That I know of, these are the earliest handprints of my siblings and I that sprinkle the concrete foundations on our family farm. On nearly every cement feedbunk, our handprints along with our name and/or date can be found. We did this to record when the concrete was poured and who was there to help and witness the event.
It always fascinated me as time went by to place my hand in my younger-version handprint and see how much I had grown. Either my palm still fit, and my fingers poked up past the print, or my fingers would fit but my palm would extend inches past the bottom.
This past fall, Casey was pouring concrete on his dad’s farm. That particular day, I was in the office working; however, I asked him to please – pretty please – take our daughter Stella to the site and mark her handprints into the concrete after they were finished. He did like I asked, and now the first of her delicate little prints are set in stone just like all the ones I had done as a child. I look forward to seeing more projects in the future and the opportunity to have our daughter leave her mark elsewhere. I hope one day she too looks upon her handprints with the same awe and wonder I did.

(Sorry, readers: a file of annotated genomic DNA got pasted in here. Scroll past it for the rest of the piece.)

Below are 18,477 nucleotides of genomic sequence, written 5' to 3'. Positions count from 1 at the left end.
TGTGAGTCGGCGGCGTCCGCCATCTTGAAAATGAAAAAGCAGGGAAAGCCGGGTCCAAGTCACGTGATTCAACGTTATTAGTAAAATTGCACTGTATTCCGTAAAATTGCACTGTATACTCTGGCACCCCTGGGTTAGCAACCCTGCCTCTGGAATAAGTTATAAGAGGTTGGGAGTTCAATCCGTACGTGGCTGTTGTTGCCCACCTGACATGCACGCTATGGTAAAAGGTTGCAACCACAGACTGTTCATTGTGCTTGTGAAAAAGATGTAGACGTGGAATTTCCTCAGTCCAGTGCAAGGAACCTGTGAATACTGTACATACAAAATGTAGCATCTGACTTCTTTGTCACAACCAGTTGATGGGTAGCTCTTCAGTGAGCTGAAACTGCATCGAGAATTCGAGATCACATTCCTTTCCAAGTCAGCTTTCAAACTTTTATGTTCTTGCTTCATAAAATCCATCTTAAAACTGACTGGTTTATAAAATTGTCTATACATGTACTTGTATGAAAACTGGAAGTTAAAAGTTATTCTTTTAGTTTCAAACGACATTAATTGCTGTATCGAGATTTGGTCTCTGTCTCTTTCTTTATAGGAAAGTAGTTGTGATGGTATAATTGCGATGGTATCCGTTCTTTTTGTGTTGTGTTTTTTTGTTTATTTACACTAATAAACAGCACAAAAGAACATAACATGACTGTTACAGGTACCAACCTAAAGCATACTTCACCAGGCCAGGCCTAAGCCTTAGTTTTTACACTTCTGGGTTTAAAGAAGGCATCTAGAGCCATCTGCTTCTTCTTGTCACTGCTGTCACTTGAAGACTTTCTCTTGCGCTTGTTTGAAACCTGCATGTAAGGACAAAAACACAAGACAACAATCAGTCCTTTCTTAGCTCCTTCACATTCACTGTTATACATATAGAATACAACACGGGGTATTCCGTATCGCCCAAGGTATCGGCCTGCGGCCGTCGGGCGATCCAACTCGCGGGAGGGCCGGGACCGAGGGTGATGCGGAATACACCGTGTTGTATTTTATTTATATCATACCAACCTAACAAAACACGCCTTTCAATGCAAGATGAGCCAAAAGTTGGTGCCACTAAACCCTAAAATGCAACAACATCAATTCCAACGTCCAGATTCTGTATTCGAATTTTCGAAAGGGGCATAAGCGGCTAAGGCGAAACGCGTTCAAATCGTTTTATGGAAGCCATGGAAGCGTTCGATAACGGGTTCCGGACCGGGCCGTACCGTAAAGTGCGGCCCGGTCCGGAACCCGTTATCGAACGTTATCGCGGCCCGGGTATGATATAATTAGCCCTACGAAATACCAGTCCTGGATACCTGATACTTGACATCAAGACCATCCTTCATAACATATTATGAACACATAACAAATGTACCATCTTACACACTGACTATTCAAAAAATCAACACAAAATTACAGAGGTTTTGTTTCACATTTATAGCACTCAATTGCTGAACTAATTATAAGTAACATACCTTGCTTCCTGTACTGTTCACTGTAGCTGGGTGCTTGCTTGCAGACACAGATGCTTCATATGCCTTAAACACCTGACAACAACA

To leave your mark means to have left a lasting effect on someone or something. You don’t need to be famous to leave your mark on this world. The mark doesn’t need to be big or great or widely recognized by people. It can be as simple as adding a personal touch to pouring a cement bunk, parlor, freestall shed, concrete pad, shop or sidewalk. Putting a lasting mark on a cement project can make it feel special, give it sentimental value and take you back in time. The memories are as immovable as the concrete you poured.
I encourage you to take the opportunity to leave handprints, names and dates for future generations in your concrete projects. Mark your surroundings and leave those traces behind for others to discover. They make for a great bit of family history.
My advice for making cement imprints is to not make the stamp immediately after the pour; the surface is too wet to stamp. Wait approximately two hours later, and the concrete should have cured and stiffened enough to hold an impression. The time varies according to the outside temperature – you’ll have to wait longer on colder days. Test for readiness by laying a trowel on the concrete, pressing lightly and lifting it. If no concrete moves under the trowel or sticks to it, your window of opportunity has opened.
Position each hand just above the concrete and push down with moderate pressure, and then lift your hands straight off. If you are unhappy with the print, erase it with a trowel and try again. In addition to your print, you can also add your name or date to tell whose prints they are and the year the cement was poured using a stick, piece of wire or ball-point pen.
What unique ways do you leave your mark on your family farm?
- Progressive Dairy
- Email Audrey Schmitz